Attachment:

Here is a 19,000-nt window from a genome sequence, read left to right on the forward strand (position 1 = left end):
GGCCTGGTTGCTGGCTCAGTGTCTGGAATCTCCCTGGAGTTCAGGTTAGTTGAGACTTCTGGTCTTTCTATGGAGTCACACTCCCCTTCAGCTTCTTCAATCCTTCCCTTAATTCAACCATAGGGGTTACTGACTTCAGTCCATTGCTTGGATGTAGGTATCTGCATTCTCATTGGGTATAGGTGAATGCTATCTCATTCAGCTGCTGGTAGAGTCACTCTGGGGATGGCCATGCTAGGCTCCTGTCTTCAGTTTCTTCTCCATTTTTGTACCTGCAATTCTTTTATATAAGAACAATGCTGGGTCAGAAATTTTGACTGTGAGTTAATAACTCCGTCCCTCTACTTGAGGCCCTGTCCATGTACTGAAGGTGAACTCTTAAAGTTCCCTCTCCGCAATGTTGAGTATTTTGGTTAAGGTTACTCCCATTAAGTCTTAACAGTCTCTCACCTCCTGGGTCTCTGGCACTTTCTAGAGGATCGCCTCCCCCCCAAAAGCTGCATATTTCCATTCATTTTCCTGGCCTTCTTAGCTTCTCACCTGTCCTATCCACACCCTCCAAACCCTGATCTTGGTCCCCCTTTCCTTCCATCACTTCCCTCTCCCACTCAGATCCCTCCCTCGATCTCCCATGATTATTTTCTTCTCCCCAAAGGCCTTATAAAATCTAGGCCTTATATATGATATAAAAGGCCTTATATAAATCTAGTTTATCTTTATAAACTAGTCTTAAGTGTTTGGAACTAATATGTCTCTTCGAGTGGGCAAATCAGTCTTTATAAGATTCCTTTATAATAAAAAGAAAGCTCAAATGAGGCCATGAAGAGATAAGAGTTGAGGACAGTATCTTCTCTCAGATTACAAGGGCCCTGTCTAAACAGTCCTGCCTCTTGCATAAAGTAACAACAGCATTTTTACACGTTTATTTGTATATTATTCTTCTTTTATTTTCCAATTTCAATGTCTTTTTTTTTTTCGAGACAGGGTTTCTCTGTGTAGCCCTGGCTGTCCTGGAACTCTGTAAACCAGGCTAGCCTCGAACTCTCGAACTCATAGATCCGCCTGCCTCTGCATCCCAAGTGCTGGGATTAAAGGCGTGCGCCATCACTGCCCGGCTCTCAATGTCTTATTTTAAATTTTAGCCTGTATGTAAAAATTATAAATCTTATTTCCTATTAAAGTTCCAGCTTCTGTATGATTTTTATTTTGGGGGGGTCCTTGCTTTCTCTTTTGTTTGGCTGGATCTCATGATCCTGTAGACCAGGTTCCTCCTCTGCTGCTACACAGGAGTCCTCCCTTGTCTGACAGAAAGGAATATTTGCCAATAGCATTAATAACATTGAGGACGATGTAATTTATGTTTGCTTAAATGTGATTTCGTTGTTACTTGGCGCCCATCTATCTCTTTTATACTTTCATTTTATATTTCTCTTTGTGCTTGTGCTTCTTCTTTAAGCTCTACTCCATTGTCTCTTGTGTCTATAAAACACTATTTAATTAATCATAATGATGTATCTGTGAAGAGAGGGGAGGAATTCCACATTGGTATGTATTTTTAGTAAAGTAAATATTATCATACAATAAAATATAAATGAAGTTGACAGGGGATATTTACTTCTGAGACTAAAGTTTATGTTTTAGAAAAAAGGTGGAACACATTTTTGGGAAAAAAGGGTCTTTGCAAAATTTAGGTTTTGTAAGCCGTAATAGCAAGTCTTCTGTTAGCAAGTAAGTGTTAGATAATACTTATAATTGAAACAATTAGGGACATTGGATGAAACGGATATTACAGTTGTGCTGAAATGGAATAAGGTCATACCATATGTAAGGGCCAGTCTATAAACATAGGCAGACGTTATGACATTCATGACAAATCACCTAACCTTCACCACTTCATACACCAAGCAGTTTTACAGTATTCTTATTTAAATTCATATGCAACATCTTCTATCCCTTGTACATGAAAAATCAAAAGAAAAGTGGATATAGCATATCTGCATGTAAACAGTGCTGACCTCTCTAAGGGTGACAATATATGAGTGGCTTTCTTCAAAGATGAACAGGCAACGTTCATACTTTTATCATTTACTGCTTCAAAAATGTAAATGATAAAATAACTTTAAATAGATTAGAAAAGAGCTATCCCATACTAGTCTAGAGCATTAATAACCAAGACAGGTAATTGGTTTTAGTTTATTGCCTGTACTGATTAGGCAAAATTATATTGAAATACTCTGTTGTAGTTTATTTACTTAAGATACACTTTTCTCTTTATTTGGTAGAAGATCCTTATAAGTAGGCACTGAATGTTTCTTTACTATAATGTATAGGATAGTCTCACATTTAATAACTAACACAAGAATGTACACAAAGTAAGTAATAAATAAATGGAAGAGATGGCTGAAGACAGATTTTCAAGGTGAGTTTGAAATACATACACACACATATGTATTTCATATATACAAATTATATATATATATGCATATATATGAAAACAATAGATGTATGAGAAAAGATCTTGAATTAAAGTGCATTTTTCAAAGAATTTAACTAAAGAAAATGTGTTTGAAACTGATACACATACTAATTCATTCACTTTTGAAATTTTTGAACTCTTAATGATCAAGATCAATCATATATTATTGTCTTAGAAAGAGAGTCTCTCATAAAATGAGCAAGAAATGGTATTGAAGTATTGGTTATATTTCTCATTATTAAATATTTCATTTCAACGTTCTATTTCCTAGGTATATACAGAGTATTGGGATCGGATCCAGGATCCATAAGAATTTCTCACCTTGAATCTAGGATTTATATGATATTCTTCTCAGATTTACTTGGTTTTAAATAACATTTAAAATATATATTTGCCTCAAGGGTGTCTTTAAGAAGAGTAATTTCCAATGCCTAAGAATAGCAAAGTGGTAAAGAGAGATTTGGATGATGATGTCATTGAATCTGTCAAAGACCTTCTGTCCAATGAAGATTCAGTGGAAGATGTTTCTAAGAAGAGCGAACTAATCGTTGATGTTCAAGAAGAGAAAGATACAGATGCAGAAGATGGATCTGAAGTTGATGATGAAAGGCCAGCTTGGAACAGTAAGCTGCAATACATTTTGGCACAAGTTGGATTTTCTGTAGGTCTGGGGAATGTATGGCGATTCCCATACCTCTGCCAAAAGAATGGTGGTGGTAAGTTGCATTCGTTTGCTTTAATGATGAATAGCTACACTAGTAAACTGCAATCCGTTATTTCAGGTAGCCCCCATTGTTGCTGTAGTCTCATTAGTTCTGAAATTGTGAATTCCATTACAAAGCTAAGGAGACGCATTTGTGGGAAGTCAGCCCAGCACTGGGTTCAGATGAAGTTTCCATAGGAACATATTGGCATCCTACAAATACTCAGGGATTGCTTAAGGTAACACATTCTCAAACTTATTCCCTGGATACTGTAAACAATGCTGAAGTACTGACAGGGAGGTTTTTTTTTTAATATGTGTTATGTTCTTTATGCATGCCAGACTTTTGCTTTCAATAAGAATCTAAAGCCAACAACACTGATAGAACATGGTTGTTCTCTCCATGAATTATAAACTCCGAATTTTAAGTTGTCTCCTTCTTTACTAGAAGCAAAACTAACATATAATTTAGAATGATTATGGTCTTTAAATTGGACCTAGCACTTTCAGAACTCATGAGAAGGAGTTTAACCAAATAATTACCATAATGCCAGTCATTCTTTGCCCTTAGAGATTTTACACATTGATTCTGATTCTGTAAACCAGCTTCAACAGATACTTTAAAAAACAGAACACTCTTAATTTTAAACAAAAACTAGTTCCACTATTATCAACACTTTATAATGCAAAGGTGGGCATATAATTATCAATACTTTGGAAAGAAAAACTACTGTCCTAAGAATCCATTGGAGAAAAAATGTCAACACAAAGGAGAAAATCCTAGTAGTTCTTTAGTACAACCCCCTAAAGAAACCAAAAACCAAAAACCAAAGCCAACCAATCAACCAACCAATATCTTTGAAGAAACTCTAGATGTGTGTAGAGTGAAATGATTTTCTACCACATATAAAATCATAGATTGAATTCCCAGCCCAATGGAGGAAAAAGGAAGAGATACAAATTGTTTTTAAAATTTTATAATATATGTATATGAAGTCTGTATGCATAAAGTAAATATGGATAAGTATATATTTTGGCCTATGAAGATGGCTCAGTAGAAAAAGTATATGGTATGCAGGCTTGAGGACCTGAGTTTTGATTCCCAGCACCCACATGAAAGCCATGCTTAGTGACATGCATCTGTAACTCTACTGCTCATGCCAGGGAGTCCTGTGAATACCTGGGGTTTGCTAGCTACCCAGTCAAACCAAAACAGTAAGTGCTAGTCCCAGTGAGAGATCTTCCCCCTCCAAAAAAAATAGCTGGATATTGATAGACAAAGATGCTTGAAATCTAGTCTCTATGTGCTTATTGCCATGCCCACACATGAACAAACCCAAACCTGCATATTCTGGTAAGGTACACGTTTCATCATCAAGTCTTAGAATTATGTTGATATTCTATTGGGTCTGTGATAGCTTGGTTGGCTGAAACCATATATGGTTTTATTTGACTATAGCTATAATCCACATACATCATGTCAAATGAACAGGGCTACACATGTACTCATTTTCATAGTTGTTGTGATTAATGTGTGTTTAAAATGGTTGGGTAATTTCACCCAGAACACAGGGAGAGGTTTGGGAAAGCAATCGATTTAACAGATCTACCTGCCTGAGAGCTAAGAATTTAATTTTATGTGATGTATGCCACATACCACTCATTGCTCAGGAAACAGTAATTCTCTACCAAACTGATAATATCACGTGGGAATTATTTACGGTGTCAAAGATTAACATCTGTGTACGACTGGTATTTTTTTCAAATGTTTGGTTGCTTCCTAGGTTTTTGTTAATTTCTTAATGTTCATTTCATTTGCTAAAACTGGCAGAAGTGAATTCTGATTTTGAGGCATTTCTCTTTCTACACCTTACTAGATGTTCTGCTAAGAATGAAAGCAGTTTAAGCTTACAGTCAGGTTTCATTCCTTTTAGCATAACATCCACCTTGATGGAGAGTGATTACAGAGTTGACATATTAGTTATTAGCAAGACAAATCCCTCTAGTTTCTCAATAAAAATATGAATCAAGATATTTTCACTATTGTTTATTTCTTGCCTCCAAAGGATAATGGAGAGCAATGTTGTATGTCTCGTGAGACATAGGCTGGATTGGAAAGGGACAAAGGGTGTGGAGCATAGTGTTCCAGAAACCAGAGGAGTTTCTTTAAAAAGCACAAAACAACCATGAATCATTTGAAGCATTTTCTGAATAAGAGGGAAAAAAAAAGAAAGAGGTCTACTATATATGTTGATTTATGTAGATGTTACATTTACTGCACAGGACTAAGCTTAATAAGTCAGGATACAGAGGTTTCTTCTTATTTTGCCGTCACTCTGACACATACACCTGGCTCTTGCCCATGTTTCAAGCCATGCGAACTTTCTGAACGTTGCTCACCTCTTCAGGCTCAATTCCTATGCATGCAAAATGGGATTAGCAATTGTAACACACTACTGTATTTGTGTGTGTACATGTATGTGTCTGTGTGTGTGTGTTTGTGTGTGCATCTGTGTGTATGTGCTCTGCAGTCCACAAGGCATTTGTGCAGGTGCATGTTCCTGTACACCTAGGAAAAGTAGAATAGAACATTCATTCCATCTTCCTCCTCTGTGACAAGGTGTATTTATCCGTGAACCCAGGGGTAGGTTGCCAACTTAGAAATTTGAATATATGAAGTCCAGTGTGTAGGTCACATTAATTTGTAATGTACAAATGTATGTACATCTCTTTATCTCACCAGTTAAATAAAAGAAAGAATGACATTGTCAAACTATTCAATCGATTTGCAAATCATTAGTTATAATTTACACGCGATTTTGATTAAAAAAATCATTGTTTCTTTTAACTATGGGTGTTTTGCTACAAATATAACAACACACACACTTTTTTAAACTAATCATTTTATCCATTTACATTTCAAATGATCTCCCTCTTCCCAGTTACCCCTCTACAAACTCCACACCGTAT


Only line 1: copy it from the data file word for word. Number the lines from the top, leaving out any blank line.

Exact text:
Here is a 19,000-nt window from a genome sequence, read left to right on the forward strand (position 1 = left end):